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Special Coverage: Getting To The Root Of The Trophy Seizure Crisis – The History and Genesis Of The Problem

Written By John J. Jackson III, Conservation Force Chairman & President
(posted October 2011)
 

The increase in the senseless seizures and forfeitures of hunting trophies by the US Fish & Wildlife Service (USF&WS) over the past two to three years has been perplexing. We have been on a search to understand if the apparent problem is real. If it is real, then what exactly is the change? What caused the change? Can we do anything about it? This is the result of our investigation and is information that every hunter in the entire conservation community needs to know and understand.

Unfortunately, the changes in seizure and forfeiture practices and policy are real. The changes are embodied in the USF&WS Service Manual. Those changes occurred without direct public notice, participation or fanfare. The Service Manual is an internal document that sets out the operational policy and practices of the USF&WS and its Law Enforcement division. The silent change in the Manual is an abrupt deviation from nearly three decades of past practices and policy. It is an unparalleled change in practice.

The public policy position of Congress towards seizure and forfeiture of wildlife products has guided the Agency’s practices in the past. That is no longer true. Congress has explicitly urged the Department of the Interior to afford property owners of trophies an opportunity to prove their good faith or innocence and the fact that the item was legal even if the importation was “not technically in compliance with the law.” When reforming the Lacey Act in 1981, Congress spelled this out.

The harshness of this provision is mitigated by Section 5(b)’s incorporation of the Customs forfeiture provisions, including the remission and mitigation provisions. There will be instances where the merchandise assumes contraband status as a result of a minor, technical violation. For example, as a result of an honest mistake, an individual may not have all of the foreign documentation that is required for importation of a non-endangered species. Following seizure in this country, either before or after a decree of forfeiture has been entered, the individual may provide the Secretary, or the Attorney General, with reliable proof from the foreign country that the shipment was in fact a legal shipment. In such a case, the government has the discretion to remit or mitigate the forfeiture. The Committee urges the Secretary and the Attorney General to develop a policy regarding such remissions and mitigations that affords owners of property subject to forfeiture the opportunity to prove their good faith or innocence and the fact that the merchandise was legal even if the importation was not technically in compliance with the law.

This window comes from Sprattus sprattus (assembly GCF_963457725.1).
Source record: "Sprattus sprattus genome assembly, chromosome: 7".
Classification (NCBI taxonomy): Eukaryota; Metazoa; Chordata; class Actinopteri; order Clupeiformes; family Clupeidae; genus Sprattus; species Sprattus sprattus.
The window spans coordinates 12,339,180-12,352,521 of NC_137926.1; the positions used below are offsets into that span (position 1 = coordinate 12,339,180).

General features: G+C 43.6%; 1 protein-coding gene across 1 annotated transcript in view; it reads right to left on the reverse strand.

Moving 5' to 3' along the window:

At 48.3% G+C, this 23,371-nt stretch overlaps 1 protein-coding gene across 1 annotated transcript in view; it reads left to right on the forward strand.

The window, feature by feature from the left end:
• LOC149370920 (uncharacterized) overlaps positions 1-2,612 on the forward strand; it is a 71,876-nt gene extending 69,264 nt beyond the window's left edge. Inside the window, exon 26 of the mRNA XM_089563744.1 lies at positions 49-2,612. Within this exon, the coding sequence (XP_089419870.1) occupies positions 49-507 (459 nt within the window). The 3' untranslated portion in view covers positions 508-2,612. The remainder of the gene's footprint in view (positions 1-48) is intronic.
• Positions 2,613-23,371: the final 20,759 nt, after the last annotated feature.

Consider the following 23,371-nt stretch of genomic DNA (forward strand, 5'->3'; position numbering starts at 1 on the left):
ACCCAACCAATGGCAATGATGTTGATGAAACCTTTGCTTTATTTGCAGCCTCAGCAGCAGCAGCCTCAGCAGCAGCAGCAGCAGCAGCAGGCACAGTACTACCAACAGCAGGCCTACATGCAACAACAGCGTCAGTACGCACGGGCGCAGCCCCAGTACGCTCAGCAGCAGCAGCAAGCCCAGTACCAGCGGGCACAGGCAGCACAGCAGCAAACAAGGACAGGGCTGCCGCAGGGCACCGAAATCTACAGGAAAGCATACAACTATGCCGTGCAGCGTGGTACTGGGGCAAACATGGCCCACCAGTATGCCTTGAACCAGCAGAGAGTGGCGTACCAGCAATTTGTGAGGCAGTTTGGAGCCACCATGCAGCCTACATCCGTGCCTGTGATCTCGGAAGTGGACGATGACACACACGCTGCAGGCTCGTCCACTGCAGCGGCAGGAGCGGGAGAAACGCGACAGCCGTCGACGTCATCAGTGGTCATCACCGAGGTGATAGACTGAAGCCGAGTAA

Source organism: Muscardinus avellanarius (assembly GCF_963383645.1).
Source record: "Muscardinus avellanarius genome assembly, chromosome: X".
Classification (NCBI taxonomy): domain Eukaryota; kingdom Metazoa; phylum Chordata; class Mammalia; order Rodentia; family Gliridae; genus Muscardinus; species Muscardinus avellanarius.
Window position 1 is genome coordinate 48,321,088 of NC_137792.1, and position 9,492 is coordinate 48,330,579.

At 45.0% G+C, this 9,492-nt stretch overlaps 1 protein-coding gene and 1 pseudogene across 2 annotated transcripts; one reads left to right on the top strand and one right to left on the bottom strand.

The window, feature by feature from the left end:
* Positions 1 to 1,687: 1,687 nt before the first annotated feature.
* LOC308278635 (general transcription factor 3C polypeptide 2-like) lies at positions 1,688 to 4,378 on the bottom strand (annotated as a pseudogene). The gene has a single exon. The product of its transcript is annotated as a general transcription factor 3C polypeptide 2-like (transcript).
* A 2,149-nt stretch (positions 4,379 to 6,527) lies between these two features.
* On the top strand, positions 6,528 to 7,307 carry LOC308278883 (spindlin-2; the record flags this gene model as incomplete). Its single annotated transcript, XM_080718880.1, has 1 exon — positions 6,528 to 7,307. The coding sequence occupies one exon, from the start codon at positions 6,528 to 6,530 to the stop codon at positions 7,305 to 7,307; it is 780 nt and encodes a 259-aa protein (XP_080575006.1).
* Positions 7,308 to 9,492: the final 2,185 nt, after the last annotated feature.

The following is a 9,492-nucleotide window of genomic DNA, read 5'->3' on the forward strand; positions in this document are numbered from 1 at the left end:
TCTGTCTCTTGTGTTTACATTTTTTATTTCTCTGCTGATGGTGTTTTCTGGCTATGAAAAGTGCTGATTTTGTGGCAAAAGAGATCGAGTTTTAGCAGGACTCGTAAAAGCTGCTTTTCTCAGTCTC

Legislative History, P.L. 97-79 [page 13] Section 5 (Forfeiture); page 1760 Congressional Record (emphasis added)
As “urged” by Congress, it has been the practice of the USF&WS not to seize and also to remit (return) seized trophy imports when the importation violation was only a technical error but otherwise the trophy was legal. Now the practice is just the opposite. Technical errors are said to invalidate the permitting and convert the otherwise lawfully taken trophy into contraband that cannot be returned because it has become illegal to possess. Trophies are now being seized and forfeited when the errors are harmless, merely clerical errors of no biological significance, and even when the clerical error is a harmless and correctable mistake of the issuing government. The change is contrary to Congressional intent.